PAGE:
My grandmother traveled extensively. Could I get rid of her trinket from India – an inlaid mother-of-pearl image of the Taj Mahal? Could I part with my music box from childhood? A jar of ocean-smoothed glass from multiple visits to Fort Bragg? Have you been to glass beach lately? Tourists, like me, have picked it almost bare.
Did I mention my house is small? And yet, I still have the customary collection of “things” we keep in hidden proximity, such as Christmas ornaments, sentimental brick-a-brack and bad poetry from my teen years.
One night I came across the Netflix show “Tidying Up,” (www.netflix.com/title/80209379) with Marie Kondo. I must admit, I resented this woman from the start. She’s so sweet as she walks around other people’s homes, kindly pointing out how simple life would be if one would wear the same pink cardigan sweater four days a week, thus making room under the bed for neatly-arranged shoes.
At my house, I bought plastic risers to hoist my bed up 6 inches. This is where I store my winter wardrobe in plastic bins.
Sweet Marie goes into a solemn place as she suggests holding an item in your hands. If the miscellaneous belonging does not bring you joy, give it away, she urges. Maybe it will bring someone else joy. I’m guessing Marie tossed out all sense of sentimentality when she made her first million.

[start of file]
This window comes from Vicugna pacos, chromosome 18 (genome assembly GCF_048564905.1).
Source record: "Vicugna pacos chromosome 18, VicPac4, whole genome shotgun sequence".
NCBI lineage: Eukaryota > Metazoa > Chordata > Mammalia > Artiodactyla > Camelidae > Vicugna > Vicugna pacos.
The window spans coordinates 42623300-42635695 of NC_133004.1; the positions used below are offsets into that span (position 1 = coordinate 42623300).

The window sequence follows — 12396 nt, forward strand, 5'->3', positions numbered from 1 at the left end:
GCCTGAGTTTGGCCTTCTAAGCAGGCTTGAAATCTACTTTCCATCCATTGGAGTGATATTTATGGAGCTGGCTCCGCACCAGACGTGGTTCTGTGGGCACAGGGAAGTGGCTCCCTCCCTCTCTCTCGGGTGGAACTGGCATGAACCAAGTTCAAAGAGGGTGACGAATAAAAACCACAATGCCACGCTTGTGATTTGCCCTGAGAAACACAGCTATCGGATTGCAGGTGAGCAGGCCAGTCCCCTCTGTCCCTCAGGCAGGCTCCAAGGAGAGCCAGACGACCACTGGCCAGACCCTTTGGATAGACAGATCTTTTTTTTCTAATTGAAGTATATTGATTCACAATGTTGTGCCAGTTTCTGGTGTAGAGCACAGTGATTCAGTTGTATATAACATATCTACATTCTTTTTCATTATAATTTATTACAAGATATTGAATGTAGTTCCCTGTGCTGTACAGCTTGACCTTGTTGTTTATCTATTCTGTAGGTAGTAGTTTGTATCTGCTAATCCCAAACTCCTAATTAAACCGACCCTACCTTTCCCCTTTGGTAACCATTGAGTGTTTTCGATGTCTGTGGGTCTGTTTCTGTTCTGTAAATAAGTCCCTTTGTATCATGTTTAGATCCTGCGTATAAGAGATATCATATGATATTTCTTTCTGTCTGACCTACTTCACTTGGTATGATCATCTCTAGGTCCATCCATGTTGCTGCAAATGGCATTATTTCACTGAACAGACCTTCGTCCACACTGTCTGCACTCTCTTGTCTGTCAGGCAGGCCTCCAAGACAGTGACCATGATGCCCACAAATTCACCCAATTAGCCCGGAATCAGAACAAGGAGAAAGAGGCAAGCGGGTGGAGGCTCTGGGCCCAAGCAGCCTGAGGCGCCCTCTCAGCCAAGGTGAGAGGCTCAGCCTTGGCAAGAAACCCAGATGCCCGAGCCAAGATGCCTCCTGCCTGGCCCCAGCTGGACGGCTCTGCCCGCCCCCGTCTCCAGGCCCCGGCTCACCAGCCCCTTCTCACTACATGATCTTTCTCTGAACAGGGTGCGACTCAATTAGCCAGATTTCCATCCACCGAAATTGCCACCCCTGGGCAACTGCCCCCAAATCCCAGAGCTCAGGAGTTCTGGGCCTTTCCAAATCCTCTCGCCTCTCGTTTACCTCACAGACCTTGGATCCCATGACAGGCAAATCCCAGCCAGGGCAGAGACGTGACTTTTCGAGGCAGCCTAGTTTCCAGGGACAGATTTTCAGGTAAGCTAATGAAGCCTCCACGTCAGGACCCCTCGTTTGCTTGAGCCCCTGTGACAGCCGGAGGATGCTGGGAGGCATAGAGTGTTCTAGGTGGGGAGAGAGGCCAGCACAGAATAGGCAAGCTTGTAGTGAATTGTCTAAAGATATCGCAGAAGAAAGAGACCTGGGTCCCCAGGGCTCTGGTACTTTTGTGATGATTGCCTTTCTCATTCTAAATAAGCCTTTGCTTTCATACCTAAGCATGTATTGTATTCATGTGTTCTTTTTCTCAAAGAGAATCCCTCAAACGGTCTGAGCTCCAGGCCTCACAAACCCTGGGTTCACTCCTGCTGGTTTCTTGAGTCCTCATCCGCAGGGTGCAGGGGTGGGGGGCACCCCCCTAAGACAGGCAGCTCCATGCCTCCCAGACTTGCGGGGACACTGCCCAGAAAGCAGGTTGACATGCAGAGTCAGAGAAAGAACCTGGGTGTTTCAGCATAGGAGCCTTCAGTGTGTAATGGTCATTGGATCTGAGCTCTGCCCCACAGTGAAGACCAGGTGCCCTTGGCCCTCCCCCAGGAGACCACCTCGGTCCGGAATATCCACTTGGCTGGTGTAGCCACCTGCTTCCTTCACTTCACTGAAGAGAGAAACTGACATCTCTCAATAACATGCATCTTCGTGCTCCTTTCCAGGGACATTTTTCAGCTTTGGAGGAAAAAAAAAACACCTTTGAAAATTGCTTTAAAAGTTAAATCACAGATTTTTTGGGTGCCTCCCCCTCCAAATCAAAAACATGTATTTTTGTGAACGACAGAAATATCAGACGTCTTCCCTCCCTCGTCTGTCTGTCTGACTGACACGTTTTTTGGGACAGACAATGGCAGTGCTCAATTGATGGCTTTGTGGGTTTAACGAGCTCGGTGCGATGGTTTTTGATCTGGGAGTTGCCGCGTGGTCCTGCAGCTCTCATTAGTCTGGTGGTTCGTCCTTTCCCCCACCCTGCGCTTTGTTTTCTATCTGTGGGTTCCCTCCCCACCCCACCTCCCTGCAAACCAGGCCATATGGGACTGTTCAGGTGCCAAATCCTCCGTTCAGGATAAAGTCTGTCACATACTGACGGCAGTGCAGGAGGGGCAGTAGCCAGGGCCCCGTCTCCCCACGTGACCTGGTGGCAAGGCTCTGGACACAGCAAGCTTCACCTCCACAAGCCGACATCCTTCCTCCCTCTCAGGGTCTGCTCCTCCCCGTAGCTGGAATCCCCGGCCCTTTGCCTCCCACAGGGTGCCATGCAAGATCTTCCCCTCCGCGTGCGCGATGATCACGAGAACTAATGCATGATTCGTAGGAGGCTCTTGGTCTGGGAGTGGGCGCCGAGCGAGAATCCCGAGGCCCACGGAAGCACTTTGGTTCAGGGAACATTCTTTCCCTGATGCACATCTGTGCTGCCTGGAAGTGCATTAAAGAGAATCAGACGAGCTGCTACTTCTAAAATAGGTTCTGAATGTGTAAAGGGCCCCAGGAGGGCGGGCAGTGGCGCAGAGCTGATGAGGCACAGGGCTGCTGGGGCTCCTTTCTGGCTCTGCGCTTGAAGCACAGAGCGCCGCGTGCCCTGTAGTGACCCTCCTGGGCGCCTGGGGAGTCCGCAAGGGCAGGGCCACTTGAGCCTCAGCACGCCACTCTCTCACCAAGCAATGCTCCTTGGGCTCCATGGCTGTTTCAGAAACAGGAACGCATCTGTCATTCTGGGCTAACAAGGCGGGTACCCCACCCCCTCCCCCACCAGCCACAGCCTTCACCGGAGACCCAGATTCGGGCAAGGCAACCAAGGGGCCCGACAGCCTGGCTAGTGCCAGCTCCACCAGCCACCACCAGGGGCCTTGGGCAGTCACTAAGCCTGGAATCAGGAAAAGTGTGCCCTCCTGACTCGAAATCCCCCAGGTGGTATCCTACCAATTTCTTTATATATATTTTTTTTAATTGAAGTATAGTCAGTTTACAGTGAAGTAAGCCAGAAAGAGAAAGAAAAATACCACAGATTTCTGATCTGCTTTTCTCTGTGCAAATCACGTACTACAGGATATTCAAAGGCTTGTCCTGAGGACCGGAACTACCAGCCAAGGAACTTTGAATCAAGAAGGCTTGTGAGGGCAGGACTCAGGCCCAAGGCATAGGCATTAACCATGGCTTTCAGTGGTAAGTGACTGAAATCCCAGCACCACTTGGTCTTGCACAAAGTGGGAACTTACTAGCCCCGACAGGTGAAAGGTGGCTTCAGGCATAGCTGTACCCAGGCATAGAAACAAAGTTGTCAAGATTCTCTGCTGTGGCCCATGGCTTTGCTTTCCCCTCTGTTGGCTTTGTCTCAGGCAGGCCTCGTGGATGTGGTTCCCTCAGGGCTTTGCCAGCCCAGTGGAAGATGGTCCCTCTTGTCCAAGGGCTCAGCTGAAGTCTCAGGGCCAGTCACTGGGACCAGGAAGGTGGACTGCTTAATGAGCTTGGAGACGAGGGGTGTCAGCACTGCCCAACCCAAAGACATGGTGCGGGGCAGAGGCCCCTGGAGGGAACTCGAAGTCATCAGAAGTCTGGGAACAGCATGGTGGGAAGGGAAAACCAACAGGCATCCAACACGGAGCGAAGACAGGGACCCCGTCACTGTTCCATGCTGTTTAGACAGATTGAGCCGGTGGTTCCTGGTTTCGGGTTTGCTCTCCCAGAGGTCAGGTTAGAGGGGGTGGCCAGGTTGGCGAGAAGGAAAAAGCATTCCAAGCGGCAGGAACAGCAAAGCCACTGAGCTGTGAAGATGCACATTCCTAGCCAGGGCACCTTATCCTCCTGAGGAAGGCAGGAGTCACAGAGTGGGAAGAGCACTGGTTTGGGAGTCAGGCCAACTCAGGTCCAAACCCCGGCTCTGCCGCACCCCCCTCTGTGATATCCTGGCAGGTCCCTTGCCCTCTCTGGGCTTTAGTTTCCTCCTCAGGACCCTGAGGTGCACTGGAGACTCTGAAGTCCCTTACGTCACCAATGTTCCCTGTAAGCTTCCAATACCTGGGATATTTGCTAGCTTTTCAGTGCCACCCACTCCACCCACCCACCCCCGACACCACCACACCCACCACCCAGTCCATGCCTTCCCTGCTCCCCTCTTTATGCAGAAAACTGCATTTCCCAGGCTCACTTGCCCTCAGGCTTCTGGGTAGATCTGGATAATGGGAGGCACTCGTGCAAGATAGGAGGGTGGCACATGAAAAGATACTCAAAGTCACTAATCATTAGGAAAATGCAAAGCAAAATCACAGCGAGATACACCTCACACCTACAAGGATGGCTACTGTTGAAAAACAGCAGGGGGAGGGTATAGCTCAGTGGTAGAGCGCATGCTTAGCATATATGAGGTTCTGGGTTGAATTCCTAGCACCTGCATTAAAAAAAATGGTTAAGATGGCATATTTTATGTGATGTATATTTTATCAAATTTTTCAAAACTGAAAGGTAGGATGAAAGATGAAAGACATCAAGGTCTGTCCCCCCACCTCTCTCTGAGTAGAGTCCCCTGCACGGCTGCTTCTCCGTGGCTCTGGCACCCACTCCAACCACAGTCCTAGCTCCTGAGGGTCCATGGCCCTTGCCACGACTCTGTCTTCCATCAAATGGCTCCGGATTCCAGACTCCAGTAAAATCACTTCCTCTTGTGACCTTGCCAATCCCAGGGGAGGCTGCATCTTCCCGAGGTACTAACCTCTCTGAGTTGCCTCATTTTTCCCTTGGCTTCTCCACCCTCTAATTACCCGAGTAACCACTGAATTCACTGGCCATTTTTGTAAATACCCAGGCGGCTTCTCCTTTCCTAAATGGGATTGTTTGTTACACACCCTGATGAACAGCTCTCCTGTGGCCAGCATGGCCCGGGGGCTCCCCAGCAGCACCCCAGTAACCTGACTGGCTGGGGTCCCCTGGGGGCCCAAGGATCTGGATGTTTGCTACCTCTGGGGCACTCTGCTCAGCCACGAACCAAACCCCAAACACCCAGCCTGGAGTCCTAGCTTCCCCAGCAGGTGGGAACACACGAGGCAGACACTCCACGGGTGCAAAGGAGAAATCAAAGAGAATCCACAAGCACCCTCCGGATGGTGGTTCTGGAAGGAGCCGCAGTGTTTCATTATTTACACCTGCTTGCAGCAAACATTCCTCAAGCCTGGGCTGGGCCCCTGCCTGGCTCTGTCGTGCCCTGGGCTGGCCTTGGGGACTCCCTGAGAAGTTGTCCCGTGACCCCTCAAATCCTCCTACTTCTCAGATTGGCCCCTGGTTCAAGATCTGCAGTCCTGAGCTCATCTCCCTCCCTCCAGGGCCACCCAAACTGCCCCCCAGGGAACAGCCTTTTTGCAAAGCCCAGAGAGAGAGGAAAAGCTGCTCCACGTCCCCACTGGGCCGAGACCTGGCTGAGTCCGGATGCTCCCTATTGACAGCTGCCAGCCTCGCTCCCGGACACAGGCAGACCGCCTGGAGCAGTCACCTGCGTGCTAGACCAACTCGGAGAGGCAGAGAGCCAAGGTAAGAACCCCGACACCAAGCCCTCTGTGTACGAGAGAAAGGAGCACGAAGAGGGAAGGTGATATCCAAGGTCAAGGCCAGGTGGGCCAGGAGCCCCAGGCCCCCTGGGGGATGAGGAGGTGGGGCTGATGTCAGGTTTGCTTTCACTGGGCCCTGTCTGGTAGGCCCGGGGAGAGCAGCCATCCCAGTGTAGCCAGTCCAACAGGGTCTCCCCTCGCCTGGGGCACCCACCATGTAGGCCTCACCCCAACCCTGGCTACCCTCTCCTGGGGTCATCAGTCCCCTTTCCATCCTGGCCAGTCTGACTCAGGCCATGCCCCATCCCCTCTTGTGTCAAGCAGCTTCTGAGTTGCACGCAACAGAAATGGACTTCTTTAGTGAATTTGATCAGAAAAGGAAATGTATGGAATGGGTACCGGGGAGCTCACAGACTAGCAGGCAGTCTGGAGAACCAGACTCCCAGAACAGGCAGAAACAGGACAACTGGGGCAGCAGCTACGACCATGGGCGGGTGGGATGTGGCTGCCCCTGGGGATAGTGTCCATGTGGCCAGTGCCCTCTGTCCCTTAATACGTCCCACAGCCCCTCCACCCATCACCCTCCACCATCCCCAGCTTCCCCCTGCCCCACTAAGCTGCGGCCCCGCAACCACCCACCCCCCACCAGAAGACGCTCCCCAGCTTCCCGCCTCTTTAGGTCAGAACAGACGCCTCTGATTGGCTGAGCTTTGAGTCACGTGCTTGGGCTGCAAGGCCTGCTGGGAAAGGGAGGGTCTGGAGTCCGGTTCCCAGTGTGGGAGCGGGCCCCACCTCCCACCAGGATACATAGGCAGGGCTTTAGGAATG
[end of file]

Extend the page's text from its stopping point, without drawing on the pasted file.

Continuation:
I’m easily pleased. Most things, especially my things, bring me joy.
Another helpful source recommends cleaning one section of a room at a time. You can’t stop cleaning until you have decided to give away at least five items. Paperclips and old copies of Via magazine don’t count.
I’ve tried this as well. The problem is, once I decide to toss five things, I stop cleaning.
For several weeks now, I’ve been bragging about my amazing season of cherry tomatoes. I’ll credit my third-graders from last year, who undoubtedly planted those tomato seeds with love. So far, I’ve harvested enough cherry tomatoes to fill my food dehydrator (with five trays), three times. Children? What is 5 x 3? Yes, that’s 15 trays of dried tomatoes.
Of course, I’ve found it in my heart to be generous. I’ve decided a little jar of home-dried tomatoes is the best hostess gift. (This is indeed a hint that I would love to be invited to more end-of-the-summer barbecues). My largess has extended to my close family members, who may or may not appreciate the amazing goodness that dried cherry tomatoes can be.
I eat them like candy, one after another, from the jar.
Here are more ideas from the University of California Master Food Preservers of Orange County: (https://bit.ly/2mb9qxv)
- Add to deviled egg filling
- With scrambled eggs
- Garnish for any meal
- In batter of biscuits, cornbread or any other grain dough
- Puree the dried fruit and store as a powder, then mix with water when you need tomato paste. Sprinkle the dried goodness on tasteless tomatoes purchased in winter.
- I wonder how this would taste on popcorn!
- Tomato pesto. The recipe is basically the same as green pesto, but leave out the basil and add tomatoes.
All this, and you can see why I have come to become a tomato hoarder. With so many dried tomatoes on hand, I am really glad I did not give away great-grandmother’s cookie jar. When I found it in the back of the cupboard, it was the perfect vessel for this year’s ruby red, dried crop.